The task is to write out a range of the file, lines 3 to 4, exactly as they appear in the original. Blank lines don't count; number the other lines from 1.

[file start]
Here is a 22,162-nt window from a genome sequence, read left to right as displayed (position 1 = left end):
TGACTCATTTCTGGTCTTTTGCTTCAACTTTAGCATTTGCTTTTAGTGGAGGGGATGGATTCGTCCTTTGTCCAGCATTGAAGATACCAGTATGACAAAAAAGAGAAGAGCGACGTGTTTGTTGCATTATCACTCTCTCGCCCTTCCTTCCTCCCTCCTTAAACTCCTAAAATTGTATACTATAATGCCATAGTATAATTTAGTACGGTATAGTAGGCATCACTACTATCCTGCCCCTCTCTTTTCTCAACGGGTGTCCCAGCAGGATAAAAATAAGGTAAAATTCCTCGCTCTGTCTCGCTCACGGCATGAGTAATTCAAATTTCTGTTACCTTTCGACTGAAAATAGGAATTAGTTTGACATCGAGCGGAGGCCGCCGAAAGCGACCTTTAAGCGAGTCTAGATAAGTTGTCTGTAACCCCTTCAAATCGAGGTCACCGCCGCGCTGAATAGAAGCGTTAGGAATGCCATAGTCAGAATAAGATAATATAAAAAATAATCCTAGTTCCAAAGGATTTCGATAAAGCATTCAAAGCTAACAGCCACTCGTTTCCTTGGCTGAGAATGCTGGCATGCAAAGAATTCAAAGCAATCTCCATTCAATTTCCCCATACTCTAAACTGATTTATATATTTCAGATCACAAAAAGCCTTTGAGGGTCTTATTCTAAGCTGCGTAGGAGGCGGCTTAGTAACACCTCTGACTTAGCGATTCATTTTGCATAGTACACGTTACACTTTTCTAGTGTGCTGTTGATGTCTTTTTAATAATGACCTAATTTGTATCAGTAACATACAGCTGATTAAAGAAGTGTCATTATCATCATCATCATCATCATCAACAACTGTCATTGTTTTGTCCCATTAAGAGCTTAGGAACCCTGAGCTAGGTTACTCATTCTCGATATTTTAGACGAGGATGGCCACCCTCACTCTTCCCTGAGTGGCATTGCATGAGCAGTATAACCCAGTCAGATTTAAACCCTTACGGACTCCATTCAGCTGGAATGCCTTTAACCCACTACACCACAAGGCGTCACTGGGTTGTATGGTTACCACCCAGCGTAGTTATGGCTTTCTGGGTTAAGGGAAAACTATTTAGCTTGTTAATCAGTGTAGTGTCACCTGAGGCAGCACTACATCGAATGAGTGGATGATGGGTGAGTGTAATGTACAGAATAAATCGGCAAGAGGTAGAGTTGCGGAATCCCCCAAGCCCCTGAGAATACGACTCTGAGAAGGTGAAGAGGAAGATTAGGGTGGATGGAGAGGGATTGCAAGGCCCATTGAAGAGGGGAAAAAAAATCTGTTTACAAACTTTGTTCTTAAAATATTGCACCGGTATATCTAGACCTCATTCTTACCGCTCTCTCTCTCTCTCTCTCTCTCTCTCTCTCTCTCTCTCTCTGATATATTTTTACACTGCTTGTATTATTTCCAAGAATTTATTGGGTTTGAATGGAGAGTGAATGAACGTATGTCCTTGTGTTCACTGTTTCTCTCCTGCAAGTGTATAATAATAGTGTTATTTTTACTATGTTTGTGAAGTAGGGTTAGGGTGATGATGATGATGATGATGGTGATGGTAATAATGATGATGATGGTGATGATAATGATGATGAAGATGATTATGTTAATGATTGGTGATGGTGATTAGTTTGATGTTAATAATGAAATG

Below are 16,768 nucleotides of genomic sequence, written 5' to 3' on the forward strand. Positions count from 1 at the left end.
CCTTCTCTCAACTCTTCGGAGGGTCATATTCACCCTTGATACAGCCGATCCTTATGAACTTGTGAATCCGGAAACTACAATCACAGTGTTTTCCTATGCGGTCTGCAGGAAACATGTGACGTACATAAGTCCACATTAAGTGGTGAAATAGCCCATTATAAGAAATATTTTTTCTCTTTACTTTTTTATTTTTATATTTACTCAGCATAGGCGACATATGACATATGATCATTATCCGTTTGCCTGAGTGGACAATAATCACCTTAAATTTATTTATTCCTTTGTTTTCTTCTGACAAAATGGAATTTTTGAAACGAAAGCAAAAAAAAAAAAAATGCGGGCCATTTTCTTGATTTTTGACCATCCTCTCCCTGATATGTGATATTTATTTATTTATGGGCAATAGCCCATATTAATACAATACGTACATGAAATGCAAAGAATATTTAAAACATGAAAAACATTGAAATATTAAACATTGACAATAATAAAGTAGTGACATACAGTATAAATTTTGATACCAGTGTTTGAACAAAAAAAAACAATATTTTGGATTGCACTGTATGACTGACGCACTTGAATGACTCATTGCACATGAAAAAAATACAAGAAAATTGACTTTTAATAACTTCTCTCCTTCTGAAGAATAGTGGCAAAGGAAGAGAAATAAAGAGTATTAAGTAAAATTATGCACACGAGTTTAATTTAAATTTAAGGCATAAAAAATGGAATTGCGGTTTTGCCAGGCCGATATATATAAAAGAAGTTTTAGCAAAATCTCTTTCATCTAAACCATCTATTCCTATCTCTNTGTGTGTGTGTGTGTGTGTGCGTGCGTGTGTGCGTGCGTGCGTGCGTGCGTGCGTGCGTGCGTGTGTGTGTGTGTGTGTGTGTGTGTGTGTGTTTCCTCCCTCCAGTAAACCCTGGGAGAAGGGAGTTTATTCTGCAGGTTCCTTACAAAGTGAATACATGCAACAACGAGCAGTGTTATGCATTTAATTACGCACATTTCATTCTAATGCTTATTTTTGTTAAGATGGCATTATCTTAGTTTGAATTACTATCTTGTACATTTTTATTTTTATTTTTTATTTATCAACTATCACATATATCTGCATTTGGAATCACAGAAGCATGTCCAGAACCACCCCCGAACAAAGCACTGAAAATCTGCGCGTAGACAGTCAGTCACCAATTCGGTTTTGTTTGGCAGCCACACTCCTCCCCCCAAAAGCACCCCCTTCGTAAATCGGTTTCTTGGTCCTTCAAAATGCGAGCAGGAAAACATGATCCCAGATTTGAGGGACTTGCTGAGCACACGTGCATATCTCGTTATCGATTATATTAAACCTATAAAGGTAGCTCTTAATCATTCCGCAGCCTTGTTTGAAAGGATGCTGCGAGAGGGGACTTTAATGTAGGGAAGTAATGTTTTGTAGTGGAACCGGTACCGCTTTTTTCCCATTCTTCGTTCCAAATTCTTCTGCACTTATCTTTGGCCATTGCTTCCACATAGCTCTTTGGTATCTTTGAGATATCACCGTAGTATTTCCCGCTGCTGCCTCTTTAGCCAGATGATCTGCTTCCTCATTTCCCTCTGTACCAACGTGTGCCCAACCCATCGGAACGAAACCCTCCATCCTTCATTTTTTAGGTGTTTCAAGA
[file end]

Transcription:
Below are 16,768 nucleotides of genomic sequence, written 5' to 3' on the forward strand. Positions count from 1 at the left end.
CCTTCTCTCAACTCTTCGGAGGGTCATATTCACCCTTGATACAGCCGATCCTTATGAACTTGTGAATCCGGAAACTACAATCACAGTGTTTTCCTATGCGGTCTGCAGGAAACATGTGACGTACATAAGTCCACATTAAGTGGTGAAATAGCCCATTATAAGAAATATTTTTTCTCTTTACTTTTTTATTTTTATATTTACTCAGCATAGGCGACATATGACATATGATCATTATCCGTTTGCCTGAGTGGACAATAATCACCTTAAATTTATTTATTCCTTTGTTTTCTTCTGACAAAATGGAATTTTTGAAACGAAAGCAAAAAAAAAAAAAATGCGGGCCATTTTCTTGATTTTTGACCATCCTCTCCCTGATATGTGATATTTATTTATTTATGGGCAATAGCCCATATTAATACAATACGTACATGAAATGCAAAGAATATTTAAAACATGAAAAACATTGAAATATTAAACATTGACAATAATAAAGTAGTGACATACAGTATAAATTTTGATACCAGTGTTTGAACAAAAAAAAACAATATTTTGGATTGCACTGTATGACTGACGCACTTGAATGACTCATTGCACATGAAAAAAATACAAGAAAATTGACTTTTAATAACTTCTCTCCTTCTGAAGAATAGTGGCAAAGGAAGAGAAATAAAGAGTATTAAGTAAAATTATGCACACGAGTTTAATTTAAATTTAAGGCATAAAAAATGGAATTGCGGTTTTGCCAGGCCGATATATATAAAAGAAGTTTTAGCAAAATCTCTTTCATCTAAACCATCTATTCCTATCTCTNTGTGTGTGTGTGTGTGTGTGCGTGCGTGTGTGCGTGCGTGCGTGCGTGCGTGCGTGCGTGCGTGTGTGTGTGTGTGTGTGTGTGTGTGTGTGTTTCCTCCCTCCAGTAAACCCTGGGAGAAGGGAGTTTATTCTGCAGGTTCCTTACAAAGTGAATACATGCAACAACGAGCAGTGTTATGCATTTAATTACGCACATTTCATTCTAATGCTTATTTTTGTTAAGATGGCATTATCTTAGTTTGAATTACTATCTTGTACATTTTTATTTTTATTTTTTATTTATCAACTATCACATATATCTGCATTTGGAATCACAGAAGCATGTCCAGAACCACCCCCGAACAAAGCACTGAAAATCTGCGCGTAGACAGTCAGTCACCAATTCGGTTTTGTTTGGCAGCCACACTCCTCCCCCCAAAAGCACCCCCTTCGTAAATCGGTTTCTTGGTCCTTCAAAATGCGAGCAGGAAAACATGATCCCAGATTTGAGGGACTTGCTGAGCACACGTGCATATCTCGTTATCGATTATATTAAACCTATAAAGGTAGCTCTTAATCATTCCGCAGCCTTGTTTGAAAGGATGCTGCGAGAGGGGACTTTAATGTAGGGAAGTAATGTTTTGTAGTGGAACCGGTACCGCTTTTTTCCCATTCTTCGTTCCAAATTCTTCTGCACTTATCTTTGGCCATTGCTTCCACATAGCTCTTTGGTATCTTTGAGATATCACCGTAGTATTTCCCGCTGCTGCCTCTTTAGCCAGATGATCTGCTTCCTCATTTCCCTCTGTACCAACGTGTGCCCAACCCATCGGAACGAAACCCTCCATCCTTCATTTTTTAGGTGTTTCAAGA